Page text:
For Project 2, I chose to call into WEEI Sports Radio Boston. Airing from 10 AM – 2 PM is the Dale and Holley Show, where they discussed a variety of topics including the Red Sox upcoming season, the Bruins chances in the playoffs, the Celtics being too careful with the Garnett, and who the Patriots are thinking about drafting.
After listening to other callers and Dale bash Jacoby Ellsbury for about an hour or so, I felt obligated to jump into the conversation. I punched in 617-779-0850 on my phone and was immediately connected to WEEI’s media desk. The screening producer asked the reason for my call, my name, where I was from, and told me to use good judgement when I got on air.
I waited on hold for about forty-five minutes, listening to the show through speaker phone. Dale and Holley were mostly taking calls at this point, discussing the Red Sox. Either it was a bad day for callers, or Dale was in a bad mood because he was continuously cutting off people and arguing every point made.
Then, the screening producer came back on the line and said “Your next in line, right after the break.” I admit, I was a little tense as I listened to the commercials, including the “1-800-54-Giant” ruckus that has plagued WEEI for years. I planned what I was going to say, said it aloud a few times, and it was time.
Dale: “Next up is Kevin from Amherst, your on live with Dale and Holley.”
Me: “What’s going on guys? Just wanted to talk a little about the Sox. Dale, I ‘ve been listening to you bash Jacoby for the last hour or so, and I think you forget last year was his first full season.”
Dale: “How could I forget?”
Me: “I understand he doesn’t hit for average, but if he learns to keep the ball on the ground, becomes a better bunter, and continues to steal 50 bases a season, he is an ideal leadoff hitter.”
Dale: “Depends on what your definition of ideal is.”
Me: “If he scores a lot of runs from the one spot, that’s ideal for me. Thanks for your time guys.”
At this point I hung up, and continued to listen to Dale crush every word I said. He insisted I did not know what the word ideal, and is why I did not give a definition.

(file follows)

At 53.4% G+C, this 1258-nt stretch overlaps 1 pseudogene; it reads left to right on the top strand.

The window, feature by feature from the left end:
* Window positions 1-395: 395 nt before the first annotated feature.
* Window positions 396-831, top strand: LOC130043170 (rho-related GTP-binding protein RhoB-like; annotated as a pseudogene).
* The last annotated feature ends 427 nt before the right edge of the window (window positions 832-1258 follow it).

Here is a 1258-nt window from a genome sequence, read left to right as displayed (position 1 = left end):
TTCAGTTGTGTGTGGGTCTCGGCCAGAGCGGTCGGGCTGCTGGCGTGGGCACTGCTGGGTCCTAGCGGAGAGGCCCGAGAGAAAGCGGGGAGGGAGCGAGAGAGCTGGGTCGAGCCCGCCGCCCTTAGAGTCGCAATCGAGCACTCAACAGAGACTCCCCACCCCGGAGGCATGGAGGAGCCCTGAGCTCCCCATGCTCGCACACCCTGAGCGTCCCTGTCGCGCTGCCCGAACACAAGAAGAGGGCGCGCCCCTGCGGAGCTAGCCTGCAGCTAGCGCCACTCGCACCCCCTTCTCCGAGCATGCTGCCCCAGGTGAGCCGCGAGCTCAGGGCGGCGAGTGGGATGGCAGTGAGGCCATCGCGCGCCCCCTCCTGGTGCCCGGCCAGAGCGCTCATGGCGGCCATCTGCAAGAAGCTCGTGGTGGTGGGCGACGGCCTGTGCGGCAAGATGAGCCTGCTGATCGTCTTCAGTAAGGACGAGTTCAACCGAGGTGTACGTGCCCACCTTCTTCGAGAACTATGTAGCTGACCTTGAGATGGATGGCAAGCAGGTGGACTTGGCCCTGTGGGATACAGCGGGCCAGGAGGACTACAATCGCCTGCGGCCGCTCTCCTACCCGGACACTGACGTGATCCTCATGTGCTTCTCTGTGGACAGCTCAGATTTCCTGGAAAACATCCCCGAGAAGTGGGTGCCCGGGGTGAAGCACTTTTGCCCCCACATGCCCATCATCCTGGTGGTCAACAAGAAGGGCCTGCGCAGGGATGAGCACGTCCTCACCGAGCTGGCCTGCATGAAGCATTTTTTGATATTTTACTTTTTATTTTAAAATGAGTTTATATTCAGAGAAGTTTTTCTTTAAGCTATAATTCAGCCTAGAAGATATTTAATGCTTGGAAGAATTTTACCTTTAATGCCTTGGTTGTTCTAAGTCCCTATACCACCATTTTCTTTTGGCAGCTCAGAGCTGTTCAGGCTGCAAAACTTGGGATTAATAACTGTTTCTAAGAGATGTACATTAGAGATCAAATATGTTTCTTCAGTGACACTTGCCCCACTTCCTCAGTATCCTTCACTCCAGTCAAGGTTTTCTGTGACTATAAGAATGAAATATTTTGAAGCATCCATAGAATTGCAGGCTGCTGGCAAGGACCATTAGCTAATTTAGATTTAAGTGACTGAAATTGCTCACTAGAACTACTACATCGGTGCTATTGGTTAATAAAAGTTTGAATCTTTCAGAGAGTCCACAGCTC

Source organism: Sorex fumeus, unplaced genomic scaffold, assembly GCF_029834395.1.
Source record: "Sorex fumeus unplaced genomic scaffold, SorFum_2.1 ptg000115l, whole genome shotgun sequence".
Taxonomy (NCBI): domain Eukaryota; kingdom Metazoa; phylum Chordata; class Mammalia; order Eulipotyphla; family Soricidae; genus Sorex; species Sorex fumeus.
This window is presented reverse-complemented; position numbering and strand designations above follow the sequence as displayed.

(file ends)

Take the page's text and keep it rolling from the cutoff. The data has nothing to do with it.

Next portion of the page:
However, I listened to a few a callers after hoping for some feedback. And, I received some. One of the callers mentioned I made great point about Ellsbury needs to become a better bunter. It was good to hear some reassurance from other callers.
Overall, I felt the experience was extremely useful. It was the first time I have ever called into a radio station, but have always wanted to do it. I was a little nervous when the screen producer told me to get ready, but I collected myself and confidently stated my opinions. After all, that is the job of each caller to state their opinion.
My feelings about the the hosts of radio stations have been reinforced. I have always felt these hosts intend to create arguments and controversy, and Dale reassured my belief today. Listening to him for over an hour, there wasn’t one time I can remember him agreeing with a caller. Perhaps it is best to create arguments, because it keeps callers interested. Nobody wants to listen to a host that is compliant with all the callers.
My next thought was, how do I become a screening producer? I have no idea how much money they make, but from what I saw, it is the easiest job ever. The way I picture it is like this: They sit at a desk, hear the phone ring, pick it up, ask for a name and location, why the call, and tell me to be polite on air.
Ultimately though, this will not be the last time I call into a radio station.